(CN) — The World Health Organization said the U.S. should reconsider its decision to withdraw, part of a muted response Monday where the global health agency had to confront theories from some doctors that the novel coronavirus may have mutated into a less virulent form.
The observations have been coming out of Italy, which had been the earliest hotspot of the virus in Europe but is now steadily loosening restrictions. Four weeks since Italy lifted a nationwide lockdown, the country has not experienced a spike in cases as some doctors feared.
With the country set to open up for travel between regions Wednesday, and then welcoming travelers from abroad, Italy’s national broadcaster RAI aired a report this weekend where Alberto Zangrillo, the head of the intensive care unit at Milan’s San Raffaele Hospital, said the virus may have weakened.
“About a month ago we heard epidemiologists say that there would be a new wave by the end of the month, at the start of June,” Zangrillo said. “In reality, from a clinical point of view, the virus doesn’t exist anymore.”
Zangrillo said tests on patients for Covid-19, the respiratory disease caused by the novel coronavirus, are coming back with very small traces of the virus compared with what clinics were seeing a month ago.
“Terrorizing the country is something someone has to take responsibility for,” he said.
The doctor’s comments sparked a debate among experts in Italy about whether the observations about virulence are only anecdotal. Italian experts are divided over whether the virus has mutated and become more mild; whether it is less infectious in warmer weather; or whether lockdowns, social distancing and other measures are simply keeping it in check.
WHO experts said the evidence of mutatation is thin.
“In terms of the transmissibility, that has not changed. In terms of the severity, that has not changed,” said Dr. Maria Van Kerkhove, an epidemiologist and WHO technical lead for the Covid-19 pandemic.
Van Kerkhove urged against lowering measures to contain the virus.
“If we let the virus go, it will transmit; if we let the virus go, it will infect people, and it will cause severe illness in about 20% of people,” she said.
Dr. Michael Ryan, an WHO epidemiologist leading emergency-response efforts, emphasized the importance of studying the reports out of Italy.
“But we still need to be careful,” the Irish doctor said. “This is still a killer virus. There are still thousands of people every day dying from this virus. So, we need to be exceptionally careful not to create a sense that all of a sudden the virus by its own volition now has decided to be less pathogenic. That is not the case at all.”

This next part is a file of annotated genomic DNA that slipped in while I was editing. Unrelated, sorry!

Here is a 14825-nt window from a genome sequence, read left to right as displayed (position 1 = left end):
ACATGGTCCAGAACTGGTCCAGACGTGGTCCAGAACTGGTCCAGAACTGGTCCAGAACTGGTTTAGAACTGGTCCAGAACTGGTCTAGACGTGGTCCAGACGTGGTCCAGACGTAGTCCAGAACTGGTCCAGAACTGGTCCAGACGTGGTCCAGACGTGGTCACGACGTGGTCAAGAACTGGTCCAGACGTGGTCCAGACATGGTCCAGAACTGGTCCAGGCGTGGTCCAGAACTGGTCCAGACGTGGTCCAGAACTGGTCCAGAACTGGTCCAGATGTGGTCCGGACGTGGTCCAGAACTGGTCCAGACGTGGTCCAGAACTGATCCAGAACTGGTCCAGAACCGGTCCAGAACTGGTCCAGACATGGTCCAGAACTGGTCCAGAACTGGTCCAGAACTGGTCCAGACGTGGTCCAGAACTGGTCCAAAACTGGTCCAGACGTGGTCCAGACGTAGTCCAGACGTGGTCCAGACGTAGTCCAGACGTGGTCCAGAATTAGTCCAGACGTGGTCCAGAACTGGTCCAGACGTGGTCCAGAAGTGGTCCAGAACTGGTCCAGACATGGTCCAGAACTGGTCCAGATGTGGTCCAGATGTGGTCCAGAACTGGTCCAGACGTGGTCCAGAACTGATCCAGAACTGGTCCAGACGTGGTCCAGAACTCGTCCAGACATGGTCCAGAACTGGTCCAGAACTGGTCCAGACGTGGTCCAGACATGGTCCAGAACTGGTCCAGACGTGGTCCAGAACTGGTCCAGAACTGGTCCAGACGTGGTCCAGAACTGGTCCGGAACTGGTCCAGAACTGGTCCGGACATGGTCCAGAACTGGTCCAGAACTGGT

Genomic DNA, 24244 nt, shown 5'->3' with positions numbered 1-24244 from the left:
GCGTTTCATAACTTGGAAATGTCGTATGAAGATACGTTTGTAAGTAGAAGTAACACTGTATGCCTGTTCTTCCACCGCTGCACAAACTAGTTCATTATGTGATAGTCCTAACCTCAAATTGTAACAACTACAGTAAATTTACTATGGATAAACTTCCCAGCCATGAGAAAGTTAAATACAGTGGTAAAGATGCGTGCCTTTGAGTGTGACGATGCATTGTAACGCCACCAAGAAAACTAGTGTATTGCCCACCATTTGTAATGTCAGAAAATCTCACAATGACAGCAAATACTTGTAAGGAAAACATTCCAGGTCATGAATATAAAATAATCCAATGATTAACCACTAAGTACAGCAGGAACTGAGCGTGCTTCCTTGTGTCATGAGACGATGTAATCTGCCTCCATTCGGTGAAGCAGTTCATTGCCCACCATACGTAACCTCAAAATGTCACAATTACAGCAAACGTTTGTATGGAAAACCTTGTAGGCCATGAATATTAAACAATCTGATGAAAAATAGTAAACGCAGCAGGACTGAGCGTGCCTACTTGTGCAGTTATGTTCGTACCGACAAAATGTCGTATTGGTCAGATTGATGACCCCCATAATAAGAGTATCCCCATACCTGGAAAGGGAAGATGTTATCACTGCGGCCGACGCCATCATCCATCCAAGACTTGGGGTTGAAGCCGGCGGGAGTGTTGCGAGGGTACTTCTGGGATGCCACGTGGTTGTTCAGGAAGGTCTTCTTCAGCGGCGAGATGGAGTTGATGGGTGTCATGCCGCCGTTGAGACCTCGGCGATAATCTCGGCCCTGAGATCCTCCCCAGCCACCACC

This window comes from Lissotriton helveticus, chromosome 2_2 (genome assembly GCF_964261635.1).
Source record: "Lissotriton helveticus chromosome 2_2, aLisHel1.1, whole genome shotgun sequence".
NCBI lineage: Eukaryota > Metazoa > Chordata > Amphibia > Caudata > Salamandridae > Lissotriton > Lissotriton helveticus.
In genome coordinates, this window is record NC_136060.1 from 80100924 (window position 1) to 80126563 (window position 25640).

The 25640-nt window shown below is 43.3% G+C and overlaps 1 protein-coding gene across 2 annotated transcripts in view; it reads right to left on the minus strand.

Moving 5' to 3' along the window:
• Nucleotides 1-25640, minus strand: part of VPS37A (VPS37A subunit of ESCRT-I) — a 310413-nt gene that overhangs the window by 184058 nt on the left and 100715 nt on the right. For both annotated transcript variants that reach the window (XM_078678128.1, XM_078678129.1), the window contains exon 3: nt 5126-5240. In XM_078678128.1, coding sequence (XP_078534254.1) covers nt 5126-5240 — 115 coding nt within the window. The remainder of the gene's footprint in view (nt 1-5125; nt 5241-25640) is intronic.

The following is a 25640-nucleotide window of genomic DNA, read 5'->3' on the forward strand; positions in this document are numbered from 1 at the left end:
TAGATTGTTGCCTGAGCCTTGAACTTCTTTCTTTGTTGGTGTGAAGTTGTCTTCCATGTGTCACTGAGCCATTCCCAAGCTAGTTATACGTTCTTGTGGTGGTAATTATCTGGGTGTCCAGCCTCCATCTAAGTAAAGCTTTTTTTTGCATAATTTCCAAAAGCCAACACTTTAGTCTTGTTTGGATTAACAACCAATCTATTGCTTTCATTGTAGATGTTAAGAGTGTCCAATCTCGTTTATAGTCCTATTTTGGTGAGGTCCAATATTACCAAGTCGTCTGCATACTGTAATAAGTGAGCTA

Rather than the virus weakening, Ryan floated the theory that it is not infecting as many people in Italy, and elsewhere, simply because of all the work to suppress it.
“It may be weaker because we’re doing better, not because the virus itself has weakened,” he said. “I hope the virus is weakening, we all hope that; but we can’t at this point take that chance. And we have to continue to do the things we are doing.”
Ryan conceded the possibility of a virus becoming less virulent: “New viruses in human populations can do one of two things: They can evolve and become less pathogenic or sometimes they can become even more pathogenic.”
He said viruses do not want to kill their hosts “because the virus can survive better if it can transmit from person to person.” This is the case with many childhood sicknesses, Ryan added.
WHO Director-General Tedros Adhanom Ghebreyesus meanwhile focused at the briefing on America’s purported withdrawal from the organization — a move that critics say is meant to deflect criticism from U.S. President Donald Trump’s botched pandemic response.
“The only communication we had, or announcement, was actually Friday’s media announcement from the U.S.,” Tedros said in response to a reporter’s question.
Trump has for weeks accused the WHO of helping China cover up the initial coronavirus outbreak in Wuhan — an allegation rejected by the WHO, China and many experts. As in recent briefings, Tedros either refrained from commenting on the spat between his agency and the U.S. or provided circumspect responses.
It remains unclear how the U.S. legally can withdraw from a United Nations agency that it had a huge hand in creating as part of its efforts after World War II to create a new world order where countries would adhere to international laws overseen by global agencies.
While there is no provision in the WHO’s 1948 constitution, drafted in New York, for a country to withdraw from the agency, U.S. law empowers the government to withdraw from treaties into which it enters.
Congress passed a law in 1948 specifying that the U.S. can withdraw from the WHO. But that law also says the U.S. would give a one-year notice before withdrawing and pay dues it owes. Trump’s unilateral decision to withdraw may also be challenged as unconstitutional, since he may need congressional approval to do so.
Tedros declined to discuss the process for withdrawal but used his prepared remarks as a call for the U.S. to stay onboard.
“The world has long benefited from the long collaborative engagement with the government and the people of the United States,” Tedros said. “The U.S. government’s and its people’s contribution and generosity towards global health over many decades has been immense and it has made a great difference in public health all around the world. It is WHO’s wish for this collaboration to continue.”
Courthouse News reporter Cain Burdeau is based in the European Union.